Nanotechnology can address the shortage of fossil fuels such as diesel and gasoline by:
Making the production of fuels from low grade raw materials economical
Increasing the mileage of engines
Making the production of fuels from normal raw materials more efficient
Nanotechnology can do all this by increasing the effectiveness of catalysts. Catalysts can reduce the temperature required to convert raw materials into fuel or increase the percentage of fuel burned at a given temperature. Catalysts made from nanoparticles have a greater surface area to interact with the reacting chemicals than catalysts made from larger particles. The larger surface area allows more chemicals to interact with the catalyst simultaneously, which makes the catalyst more effective. This increased effectiveness can make a process such as the production of diesel fuel from coal more economical, and enable the production of fuel from currently unusable raw materials such as low grade crude oil.Nanotechnology, in the form of genetic engineering, can also improve the performance of enzymes used in the conversion of cellulose into ethanol. Currently ethanol added to gasoline in the United States is made from corn, which is driving up the price of corn. The plan is to use engineered enzymes to break down cellulose into sugar, is fermented to turn the sugar into ethanol. This will allow material that often goes to waste, such as wood chips and grass to be turned into ethanol.
Nanosphere based catalyst that reduces the cost of producing biodiesel
Modifying crops to allow cellulous material, such as corn stalks to produce enzymes that are triggered at elevated temperatures to convert the cellulous to sugar, simplify the production of ethanol.
Modifying bacteria to cause the production of enzymes that will convert cellulous material to ethanol in one step, rather than converting cellulous to sugar which is than fermented into ethanol.
Tungsten oxide nanoparticles on a material called zirconia used as a nanocatalyst to make the process of refining gasoline more efficient.
|Headwaters||Nanocatalysts used in the conversion of coal to liquid fuels and in the upgrading of low grade crude, such as crude from shale oil||Additional raw material, coal, for producing gasoline, diesel and other liquid fuels|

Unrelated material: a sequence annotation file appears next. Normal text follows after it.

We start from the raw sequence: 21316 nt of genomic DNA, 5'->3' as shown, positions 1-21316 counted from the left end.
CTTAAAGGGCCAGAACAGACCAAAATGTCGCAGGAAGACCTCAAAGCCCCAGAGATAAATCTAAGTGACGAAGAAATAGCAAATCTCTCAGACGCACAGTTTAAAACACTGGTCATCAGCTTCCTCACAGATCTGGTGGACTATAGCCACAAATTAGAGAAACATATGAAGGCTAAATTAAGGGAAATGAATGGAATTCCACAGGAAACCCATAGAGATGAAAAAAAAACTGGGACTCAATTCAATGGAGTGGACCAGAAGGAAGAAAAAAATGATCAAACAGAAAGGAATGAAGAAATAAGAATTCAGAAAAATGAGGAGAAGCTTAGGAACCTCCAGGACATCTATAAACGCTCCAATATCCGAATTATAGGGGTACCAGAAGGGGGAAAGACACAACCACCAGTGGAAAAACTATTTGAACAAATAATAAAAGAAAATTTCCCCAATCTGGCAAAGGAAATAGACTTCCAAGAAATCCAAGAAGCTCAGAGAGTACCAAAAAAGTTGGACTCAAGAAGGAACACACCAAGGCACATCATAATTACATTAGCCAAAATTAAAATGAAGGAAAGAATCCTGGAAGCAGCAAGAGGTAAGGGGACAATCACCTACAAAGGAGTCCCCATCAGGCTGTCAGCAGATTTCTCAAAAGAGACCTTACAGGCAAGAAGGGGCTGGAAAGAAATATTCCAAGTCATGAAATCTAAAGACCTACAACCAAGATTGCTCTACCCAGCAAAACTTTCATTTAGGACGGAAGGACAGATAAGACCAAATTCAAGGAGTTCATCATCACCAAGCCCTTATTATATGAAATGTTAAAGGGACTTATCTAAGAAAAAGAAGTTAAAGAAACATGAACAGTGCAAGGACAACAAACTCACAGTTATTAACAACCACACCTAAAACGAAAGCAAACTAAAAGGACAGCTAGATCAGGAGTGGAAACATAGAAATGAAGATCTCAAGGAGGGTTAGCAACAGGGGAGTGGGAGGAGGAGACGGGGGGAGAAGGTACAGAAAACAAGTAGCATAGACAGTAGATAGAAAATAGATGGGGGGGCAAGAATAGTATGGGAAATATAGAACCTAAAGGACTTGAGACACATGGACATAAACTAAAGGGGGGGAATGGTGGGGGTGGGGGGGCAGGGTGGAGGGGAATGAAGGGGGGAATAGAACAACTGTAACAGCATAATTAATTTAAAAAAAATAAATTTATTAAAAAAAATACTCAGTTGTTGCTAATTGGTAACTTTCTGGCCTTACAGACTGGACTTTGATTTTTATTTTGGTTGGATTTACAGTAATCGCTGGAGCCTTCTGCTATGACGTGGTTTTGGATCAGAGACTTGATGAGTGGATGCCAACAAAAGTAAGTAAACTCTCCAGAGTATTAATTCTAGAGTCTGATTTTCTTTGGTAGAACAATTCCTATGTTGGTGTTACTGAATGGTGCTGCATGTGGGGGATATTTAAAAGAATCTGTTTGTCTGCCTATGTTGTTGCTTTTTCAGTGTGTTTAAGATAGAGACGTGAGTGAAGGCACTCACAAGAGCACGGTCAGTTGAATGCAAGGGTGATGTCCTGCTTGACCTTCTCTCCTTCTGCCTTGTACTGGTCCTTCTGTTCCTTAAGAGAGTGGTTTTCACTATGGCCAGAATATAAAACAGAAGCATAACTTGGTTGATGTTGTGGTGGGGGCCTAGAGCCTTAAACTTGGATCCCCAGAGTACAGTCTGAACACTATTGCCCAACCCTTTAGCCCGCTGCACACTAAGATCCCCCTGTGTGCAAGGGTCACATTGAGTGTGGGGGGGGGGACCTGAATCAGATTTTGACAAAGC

|Refinery Science||Nanocatalyst used in upgrading low grade crude||Making low grade crude oil, such as from oil sands, usable for producing gasoline or diesel|
|Oxonica||Nanoparticle cerium oxide catalyst for diesel fuel||Increased mileage and reduced air pollution|
|H2OIL||Nanoclusters which helps gasoline and diesel fuels burn more completely by breaking the fuel into smaller droplets||Increased mileage and reduced air pollution|
|Catlin||Nanosphere based catalyst that reduces cost of producing biodiesel||Producing diesel from vegetable oil|
|Agrivida||Bioengineered plants that produce enzymes to simplify the conversion of cellulous to ethanol||Ethanol production using corn stalks|
The Energy Biosciences Institute, a collaboration between the University of California, Berkeley, Lawrence Berkeley National Laboratory, the University of Illinois at Urbana-Champaign, and British Petroleum.
The Process Intensification and Miniaturization (PIM) group at Newcastle University.
The National Bioenergy Center at the US National Renewable Energy Laboratory.
The Renewable Fuel Standard Program at the US Environmental Protection Agency.
The National Ethanol Vehicle Coalition Website has information to let you determine if your car is a Flex Fuel Vehicle and E85 refueling stations.
Earl Boysen of Hawk's Perch Technical Writing, LLC and
UnderstandingNano.com. You can find him on